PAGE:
2016 is being declared the year of bots. And it feels like there is a broad shift in the developer ecosystem away from traditional point-and-click apps, towards chat-based user interfaces.

It’s happening because there is broad consumer and developer fatigue with apps.  Consumers don’t want to install or use new traditional apps. And partially as a result, developers are faced with rising distribution costs.

The Takeaway
The shift around software distribution towards conversational interfaces represents a major point of disruption for platforms and will likely be good news for developers.

At the same time, the American platform companies are preparing for a new post-app battleground modeled after the Asian messaging services.  Companies like Slack are looking at chat-as-platform as a major next step. Facebook is banking on its messaging properties (Messenger and WhatsApp) to get back into the app platform game.

The many-billion-dollar question, however, is whether the transition to bots and conversational interfaces will represent a major point of disruption or more of an evolution in the interface paradigm.

In the last few decades we have seen several moments of big platform turnover. There was the move from shrink-wrapped software on desktops dominated by Microsoft to the free-for-all of the Web. Then there was the move from the Web to the app world dominated by Apple and Google. And now we are at the start of the move from apps to bots and conversations.  

The bet I am making, both as an investor and operator, is that the 2016 bot paradigm shift is going to be far more disruptive and interesting than the last decade’s move from Web to mobile apps, though perhaps not as important as the move from shrink wrap to Web.

The Last Big Shift: 2008

In 2008 Apple opened up the app store and began to usher in the move away from the Web and back towards client software in the form of downloadable apps.

Developers had to deal with new languages, new approval processes and to remember how to deal with all the cost and complexity of developing and maintaining client software.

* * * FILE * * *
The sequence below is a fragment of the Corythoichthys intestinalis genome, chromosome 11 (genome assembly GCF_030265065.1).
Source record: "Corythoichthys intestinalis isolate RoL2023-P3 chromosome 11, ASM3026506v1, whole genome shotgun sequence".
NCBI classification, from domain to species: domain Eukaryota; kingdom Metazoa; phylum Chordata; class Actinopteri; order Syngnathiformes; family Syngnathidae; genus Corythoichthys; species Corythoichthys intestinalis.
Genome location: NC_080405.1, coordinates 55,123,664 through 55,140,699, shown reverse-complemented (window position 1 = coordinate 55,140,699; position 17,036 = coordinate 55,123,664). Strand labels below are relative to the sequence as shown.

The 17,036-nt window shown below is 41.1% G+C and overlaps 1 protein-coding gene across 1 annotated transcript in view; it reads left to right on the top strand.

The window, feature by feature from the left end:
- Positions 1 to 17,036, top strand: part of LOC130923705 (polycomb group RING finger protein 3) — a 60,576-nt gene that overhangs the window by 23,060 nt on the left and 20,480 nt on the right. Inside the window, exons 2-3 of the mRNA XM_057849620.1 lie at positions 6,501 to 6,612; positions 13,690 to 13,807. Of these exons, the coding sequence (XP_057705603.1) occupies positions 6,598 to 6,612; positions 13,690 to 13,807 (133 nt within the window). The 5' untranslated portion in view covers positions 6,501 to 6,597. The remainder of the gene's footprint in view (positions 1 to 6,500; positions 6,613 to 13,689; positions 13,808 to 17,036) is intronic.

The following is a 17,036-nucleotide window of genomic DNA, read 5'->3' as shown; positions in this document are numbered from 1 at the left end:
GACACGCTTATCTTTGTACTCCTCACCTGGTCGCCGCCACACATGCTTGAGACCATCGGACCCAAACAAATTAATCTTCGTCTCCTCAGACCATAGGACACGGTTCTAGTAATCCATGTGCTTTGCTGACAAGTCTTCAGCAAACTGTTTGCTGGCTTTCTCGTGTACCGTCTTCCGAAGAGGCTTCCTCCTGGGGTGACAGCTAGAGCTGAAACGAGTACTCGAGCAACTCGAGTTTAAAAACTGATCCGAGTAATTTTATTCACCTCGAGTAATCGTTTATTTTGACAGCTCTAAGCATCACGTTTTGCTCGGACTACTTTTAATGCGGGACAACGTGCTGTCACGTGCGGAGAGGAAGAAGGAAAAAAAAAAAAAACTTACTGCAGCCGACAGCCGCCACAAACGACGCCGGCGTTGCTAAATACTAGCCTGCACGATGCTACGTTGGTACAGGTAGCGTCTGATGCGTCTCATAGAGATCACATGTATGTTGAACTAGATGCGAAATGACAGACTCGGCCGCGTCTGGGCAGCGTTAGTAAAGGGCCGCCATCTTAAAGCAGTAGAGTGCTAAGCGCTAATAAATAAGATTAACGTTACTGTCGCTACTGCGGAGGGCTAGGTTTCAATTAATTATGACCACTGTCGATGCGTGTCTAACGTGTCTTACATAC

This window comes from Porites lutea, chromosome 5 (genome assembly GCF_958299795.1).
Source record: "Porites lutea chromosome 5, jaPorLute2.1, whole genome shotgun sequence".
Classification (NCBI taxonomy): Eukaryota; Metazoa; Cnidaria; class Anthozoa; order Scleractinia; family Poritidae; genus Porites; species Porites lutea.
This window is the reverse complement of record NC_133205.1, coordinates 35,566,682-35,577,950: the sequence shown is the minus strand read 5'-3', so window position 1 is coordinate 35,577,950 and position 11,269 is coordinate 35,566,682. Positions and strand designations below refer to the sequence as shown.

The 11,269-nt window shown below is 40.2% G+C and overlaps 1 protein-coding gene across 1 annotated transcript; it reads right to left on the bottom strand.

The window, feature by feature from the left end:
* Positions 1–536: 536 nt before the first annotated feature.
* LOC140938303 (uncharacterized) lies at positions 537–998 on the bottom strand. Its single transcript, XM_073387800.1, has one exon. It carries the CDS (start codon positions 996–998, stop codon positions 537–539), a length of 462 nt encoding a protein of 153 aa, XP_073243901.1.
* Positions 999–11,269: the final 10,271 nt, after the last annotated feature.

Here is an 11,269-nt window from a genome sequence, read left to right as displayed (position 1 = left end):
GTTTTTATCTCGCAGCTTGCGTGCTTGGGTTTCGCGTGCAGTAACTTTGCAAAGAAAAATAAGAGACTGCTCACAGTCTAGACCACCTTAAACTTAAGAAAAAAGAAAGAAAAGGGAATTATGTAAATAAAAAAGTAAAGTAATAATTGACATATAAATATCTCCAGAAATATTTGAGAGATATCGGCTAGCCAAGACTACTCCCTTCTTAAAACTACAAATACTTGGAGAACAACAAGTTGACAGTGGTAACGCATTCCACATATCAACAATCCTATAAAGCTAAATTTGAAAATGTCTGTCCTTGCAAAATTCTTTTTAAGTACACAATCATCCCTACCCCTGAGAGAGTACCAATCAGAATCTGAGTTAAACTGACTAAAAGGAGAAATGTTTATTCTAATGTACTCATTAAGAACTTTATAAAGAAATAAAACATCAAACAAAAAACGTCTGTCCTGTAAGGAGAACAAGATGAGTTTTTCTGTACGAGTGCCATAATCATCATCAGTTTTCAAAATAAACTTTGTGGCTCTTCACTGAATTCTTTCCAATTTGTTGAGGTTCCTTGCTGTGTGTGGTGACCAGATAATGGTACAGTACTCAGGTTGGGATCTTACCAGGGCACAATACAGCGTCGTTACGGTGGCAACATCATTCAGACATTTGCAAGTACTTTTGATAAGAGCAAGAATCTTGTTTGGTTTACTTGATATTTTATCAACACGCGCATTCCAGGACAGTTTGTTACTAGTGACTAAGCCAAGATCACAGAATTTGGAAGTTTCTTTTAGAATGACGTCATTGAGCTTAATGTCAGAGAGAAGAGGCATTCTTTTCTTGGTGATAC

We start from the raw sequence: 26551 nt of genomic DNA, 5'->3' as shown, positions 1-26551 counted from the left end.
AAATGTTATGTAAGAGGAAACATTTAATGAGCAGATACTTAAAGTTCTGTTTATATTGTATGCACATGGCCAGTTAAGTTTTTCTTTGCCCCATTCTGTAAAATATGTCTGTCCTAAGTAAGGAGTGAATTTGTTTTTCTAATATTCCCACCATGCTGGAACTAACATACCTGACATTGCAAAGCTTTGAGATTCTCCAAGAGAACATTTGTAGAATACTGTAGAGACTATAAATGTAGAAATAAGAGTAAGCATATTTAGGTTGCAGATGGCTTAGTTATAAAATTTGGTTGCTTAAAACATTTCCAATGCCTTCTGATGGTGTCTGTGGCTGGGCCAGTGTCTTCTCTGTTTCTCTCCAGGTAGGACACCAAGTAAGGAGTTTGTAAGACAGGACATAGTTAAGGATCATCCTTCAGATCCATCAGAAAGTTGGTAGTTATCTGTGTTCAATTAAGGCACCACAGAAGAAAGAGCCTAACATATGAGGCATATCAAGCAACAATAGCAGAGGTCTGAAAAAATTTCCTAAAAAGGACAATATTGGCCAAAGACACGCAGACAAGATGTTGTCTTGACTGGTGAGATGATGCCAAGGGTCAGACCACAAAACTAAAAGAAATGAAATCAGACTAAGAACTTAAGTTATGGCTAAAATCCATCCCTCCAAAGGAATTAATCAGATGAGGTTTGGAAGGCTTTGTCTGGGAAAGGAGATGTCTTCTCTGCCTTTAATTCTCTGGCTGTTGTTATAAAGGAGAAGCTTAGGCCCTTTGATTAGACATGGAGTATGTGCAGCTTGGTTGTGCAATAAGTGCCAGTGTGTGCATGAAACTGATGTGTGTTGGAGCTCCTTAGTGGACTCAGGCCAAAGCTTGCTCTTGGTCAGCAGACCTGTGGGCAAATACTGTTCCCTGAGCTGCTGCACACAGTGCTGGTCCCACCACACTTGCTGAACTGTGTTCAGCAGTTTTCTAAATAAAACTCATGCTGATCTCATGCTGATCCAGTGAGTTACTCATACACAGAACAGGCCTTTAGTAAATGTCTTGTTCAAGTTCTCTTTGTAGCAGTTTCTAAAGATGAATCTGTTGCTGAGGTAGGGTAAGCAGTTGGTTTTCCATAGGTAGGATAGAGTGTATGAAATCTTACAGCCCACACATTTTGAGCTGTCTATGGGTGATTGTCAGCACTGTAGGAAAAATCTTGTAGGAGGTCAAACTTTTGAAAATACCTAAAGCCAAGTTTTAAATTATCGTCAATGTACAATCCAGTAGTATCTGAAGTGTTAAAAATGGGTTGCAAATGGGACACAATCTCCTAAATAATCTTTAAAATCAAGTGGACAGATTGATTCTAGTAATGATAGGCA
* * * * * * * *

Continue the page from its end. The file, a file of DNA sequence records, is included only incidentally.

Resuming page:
But it was clearly worth the move.  

Phones expanded the market for developers by increasing the reachable population of people online and expanding the time each person was spending connected. At the same time, new payment options made it possible for developers to monetize better than they could before.  

There was a gold rush. Categories like casual games, which could monetize the new platform quickly and efficiently, grew rapidly. The disruption also allowed several companies, like Instagram and Snapchat, to wedge into valuable positions against Web incumbents.

That rush, however, was relatively short lived, and many if not most of the high-flying app first companies have been wiped out. Today, the list of dominant players doesn’t look all that different from the way it looked pre-app. Facebook, Google, and Amazon dominate their respective verticals—communication, search, and commerce—just as they had at lower-total-scale pre-app.

Over time the legacy of the app rush is likely to be enabling on-demand services like Uber and Postmates by making it easy to manage a distributed geo-located workforce, more than fundamentally changing the dynamics around how people spend their time and money.

The app era certainly enabled some new awesome services. But when you step back for a moment it really didn’t change the fundamental landscape of communication, search, entertainment, or commerce very much. It just increased the reach and depth of the incumbents.

The Next Big Shift: 2016

If the app shift moved developers away from server side development and towards clients, the most important part of the current shift is a move back towards the server and away from client software in the form of bots.

Practically this means that services are being developed in one of two ways. The first is with no client-side software, using things like text-messaging today, and perhaps Facebook and Slack tomorrow, as the user-facing front end. Or, short of that, with very lightweight and simple apps connected to much deeper server-side services.

There are several advantages to this shift. First, and I don’t say this lightly, dealing with installed client software is slow. You have multiple versions of the same software running on different devices, and you have to ship software that cannot be easily recalled for bugs or errors. Startups have a hard time winning at the game (as I have written about before). The bot paradigm is going to allow developers to move fast again.

Second, while phones have certainly gotten more powerful and have more storage than ever before, they’re toys compared to what you can do server side with massive data and processing power. This is a big part of the reason that so many so-called AI companies are springing up. They will be the arms dealers to bot developers.